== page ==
• A front-end framework is extensible. Provided that you build your API in a RESTful way (which most frameworks encourage you to do), you can easily swap out server-side technologies with little front end changes. You could easily prototype your application using a technology like Firebase or Parse, and then migrate to a hosted solution when cost becomes prohibitive.
  • A front-end framework can easily be turned into a mobile application. Technologies like Phonegap and Cordova make it remarkably easy to transform HTML, CSS, and Javascript into a hybrid native application.

Since single-page web apps use Javascript to display and render content, a major concerns for SEOs is if they're bad for SEO. Like all things SEO, the answer is nuanced. Consider these questions;

  1. Is static HTML bad for SEO? No.
  2. Is a poorly configured static HTML site bad for SEO? Absolutely.
  3. Is WordPress bad for SEO? No, but it's really easy to configure your WordPress install to be bad for SEO.

Javascript frameworks -- the underlying technology that powers single-page web apps -- are neither good or bad for SEO. Like a wielded hammer, whether it is a tool or a weapon is determined by the hand that holds it.

If you don't believe me, look no further than the framework the team at Ambassador has chosen, angular.js. The company sponsoring the open-source framework? Google. It seems counter-intuitive to me that Google would produce and release a javascript framework that would be inherently bad for SEO. That doesn't mean that time and effort shouldn't be spent optimizing your single-page web application to make sure it is crawled and indexed appropriately. I just went through this process with our technical team earlier this year and the transition was actually really easy. Let's take a look at the primary "gotchas."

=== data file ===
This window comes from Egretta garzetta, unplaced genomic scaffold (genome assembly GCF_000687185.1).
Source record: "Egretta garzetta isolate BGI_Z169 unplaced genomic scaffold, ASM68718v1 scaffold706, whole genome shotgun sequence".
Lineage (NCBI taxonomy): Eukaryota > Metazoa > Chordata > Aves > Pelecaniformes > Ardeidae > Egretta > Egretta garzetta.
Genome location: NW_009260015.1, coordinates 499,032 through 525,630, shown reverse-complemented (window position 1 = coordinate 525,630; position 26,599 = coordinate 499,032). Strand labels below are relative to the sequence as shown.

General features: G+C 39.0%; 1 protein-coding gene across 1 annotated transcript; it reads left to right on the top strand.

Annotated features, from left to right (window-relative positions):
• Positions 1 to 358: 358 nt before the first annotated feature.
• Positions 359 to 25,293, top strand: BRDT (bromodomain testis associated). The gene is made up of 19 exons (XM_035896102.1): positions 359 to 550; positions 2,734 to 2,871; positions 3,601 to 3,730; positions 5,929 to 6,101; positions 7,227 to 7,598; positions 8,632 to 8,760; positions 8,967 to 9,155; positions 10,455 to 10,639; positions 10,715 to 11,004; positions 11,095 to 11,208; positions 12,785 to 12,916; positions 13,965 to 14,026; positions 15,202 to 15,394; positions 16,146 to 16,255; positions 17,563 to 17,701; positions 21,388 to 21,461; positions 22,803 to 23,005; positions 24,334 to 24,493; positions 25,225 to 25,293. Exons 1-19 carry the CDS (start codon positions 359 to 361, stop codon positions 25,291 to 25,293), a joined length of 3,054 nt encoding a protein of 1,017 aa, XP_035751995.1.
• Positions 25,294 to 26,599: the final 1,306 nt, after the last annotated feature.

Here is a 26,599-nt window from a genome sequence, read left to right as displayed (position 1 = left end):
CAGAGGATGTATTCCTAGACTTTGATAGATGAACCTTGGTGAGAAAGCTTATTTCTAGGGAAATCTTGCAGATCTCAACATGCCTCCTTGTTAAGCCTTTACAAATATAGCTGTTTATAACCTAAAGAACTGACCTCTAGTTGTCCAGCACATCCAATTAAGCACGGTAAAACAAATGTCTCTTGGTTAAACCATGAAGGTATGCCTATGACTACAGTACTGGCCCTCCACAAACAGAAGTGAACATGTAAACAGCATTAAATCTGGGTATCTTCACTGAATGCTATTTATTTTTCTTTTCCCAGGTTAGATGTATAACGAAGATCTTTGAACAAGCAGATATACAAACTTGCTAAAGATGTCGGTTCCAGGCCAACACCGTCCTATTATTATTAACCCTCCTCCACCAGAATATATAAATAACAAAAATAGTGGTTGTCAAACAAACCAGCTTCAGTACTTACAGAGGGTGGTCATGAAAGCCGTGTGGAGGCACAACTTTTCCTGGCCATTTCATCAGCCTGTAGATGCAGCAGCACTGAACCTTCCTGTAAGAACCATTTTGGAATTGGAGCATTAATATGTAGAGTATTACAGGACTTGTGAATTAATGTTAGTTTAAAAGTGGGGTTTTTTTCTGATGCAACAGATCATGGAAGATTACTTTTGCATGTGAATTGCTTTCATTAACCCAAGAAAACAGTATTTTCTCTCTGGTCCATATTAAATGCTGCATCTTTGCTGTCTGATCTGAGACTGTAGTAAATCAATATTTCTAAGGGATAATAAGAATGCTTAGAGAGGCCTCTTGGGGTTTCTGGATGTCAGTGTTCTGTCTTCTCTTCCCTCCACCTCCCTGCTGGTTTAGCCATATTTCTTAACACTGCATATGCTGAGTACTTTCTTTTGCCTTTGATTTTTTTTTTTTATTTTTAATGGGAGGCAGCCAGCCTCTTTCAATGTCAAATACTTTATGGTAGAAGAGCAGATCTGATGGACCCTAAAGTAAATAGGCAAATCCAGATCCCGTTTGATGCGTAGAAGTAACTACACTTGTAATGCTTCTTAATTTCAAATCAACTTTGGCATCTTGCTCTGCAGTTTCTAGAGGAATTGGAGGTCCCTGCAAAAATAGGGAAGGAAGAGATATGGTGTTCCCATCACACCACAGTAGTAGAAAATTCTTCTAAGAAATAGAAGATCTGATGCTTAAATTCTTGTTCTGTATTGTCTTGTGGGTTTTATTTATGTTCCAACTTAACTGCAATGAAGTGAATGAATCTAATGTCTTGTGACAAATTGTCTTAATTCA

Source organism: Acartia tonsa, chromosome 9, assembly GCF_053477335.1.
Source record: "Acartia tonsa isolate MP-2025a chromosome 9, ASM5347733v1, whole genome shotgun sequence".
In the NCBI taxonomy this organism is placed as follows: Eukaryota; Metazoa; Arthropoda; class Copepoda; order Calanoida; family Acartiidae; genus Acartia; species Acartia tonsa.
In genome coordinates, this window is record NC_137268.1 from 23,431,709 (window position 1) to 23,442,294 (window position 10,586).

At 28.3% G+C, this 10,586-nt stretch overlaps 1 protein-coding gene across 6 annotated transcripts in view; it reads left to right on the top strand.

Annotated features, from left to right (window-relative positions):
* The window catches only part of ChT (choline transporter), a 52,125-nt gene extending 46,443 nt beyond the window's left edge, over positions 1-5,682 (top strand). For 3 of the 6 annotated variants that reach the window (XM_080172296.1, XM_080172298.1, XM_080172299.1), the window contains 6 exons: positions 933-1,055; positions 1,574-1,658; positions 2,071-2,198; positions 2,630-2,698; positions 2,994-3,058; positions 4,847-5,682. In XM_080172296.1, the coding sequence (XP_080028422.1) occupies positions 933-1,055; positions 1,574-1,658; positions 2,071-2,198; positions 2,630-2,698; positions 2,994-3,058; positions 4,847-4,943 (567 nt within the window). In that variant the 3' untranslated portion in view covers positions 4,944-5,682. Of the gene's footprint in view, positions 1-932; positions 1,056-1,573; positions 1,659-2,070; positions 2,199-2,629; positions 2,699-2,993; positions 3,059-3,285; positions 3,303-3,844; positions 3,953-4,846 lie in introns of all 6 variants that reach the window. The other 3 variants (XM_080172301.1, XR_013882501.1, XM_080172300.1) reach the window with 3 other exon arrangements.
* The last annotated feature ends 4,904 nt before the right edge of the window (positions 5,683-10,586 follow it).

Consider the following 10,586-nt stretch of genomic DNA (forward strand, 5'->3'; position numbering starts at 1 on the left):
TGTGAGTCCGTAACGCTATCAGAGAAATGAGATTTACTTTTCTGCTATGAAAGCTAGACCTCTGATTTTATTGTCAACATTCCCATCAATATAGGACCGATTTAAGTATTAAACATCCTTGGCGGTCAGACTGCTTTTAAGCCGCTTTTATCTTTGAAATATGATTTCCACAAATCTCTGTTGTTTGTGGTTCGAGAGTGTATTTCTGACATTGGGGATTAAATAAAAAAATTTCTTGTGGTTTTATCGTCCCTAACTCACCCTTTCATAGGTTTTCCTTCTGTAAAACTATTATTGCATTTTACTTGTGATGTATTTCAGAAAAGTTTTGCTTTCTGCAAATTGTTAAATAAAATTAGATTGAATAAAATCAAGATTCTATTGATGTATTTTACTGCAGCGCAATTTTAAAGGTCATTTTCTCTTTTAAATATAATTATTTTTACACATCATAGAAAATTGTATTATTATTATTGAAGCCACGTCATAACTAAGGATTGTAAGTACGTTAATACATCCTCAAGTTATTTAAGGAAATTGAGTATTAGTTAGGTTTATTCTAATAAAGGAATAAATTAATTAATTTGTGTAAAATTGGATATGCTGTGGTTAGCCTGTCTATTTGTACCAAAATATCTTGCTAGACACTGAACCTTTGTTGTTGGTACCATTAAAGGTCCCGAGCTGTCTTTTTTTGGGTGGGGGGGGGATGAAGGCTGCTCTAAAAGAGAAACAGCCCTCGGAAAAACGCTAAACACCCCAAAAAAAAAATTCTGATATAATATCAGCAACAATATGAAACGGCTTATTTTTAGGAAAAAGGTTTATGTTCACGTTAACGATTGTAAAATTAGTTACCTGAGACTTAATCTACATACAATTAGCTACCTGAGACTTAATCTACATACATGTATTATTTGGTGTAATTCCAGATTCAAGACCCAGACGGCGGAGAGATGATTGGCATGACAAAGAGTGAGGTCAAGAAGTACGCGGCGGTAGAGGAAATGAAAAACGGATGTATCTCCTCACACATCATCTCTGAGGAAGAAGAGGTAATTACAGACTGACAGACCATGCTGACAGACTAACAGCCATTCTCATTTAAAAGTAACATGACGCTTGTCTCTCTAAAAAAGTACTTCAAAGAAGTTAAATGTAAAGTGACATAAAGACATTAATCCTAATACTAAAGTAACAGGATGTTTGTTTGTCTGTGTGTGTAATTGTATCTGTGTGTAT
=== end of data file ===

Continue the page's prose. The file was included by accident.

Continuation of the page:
Optimizing Single Page Apps for SEO: Pretty URLs

I'd encourage you to take a few minutes to head over to the primary Ambassador site, and navigate around a little bit, paying close attention to the url address bar. I'll wait.

Looks like a regular site right? No ugly /#/whatever clearly indicating that it's in fact a single page app? I don't want to get too technical, but that's because we're taking advantage of the HTML5 History API, powered by the angular.js $locationProvider module.

Read next: Pretty URLs in AngularJS: Removing the #

When you define your application and configure your routes file, just add a simple $locationProvider.html5Mode(true); and you're good to go. Angular will handle everything for you, and fall back gracefully if the browser doesn't support HTML5.

<span class="kd">var</span> <span class="nx">app</span> <span class="o">=</span> <span class="nx">angular</span><span class="p">.</span><span class="nx">module</span><span class="p">(</span><span class="s1">'myApp'</span><span class="p">);</span>

<span class="nx">app</span><span class="p">.</span><span class="nx">config</span><span class="p">([</span><span class="s1">'$routeProvider'</span><span class="p">,</span> <span class="s1">'$locationProvider'</span><span class="p">,</span> <span class="kd">function</span><span class="p">(</span><span class="nx">$routeProvider</span><span class="p">,</span> <span class="nx">$locationProvider</span><span class="p">){</span>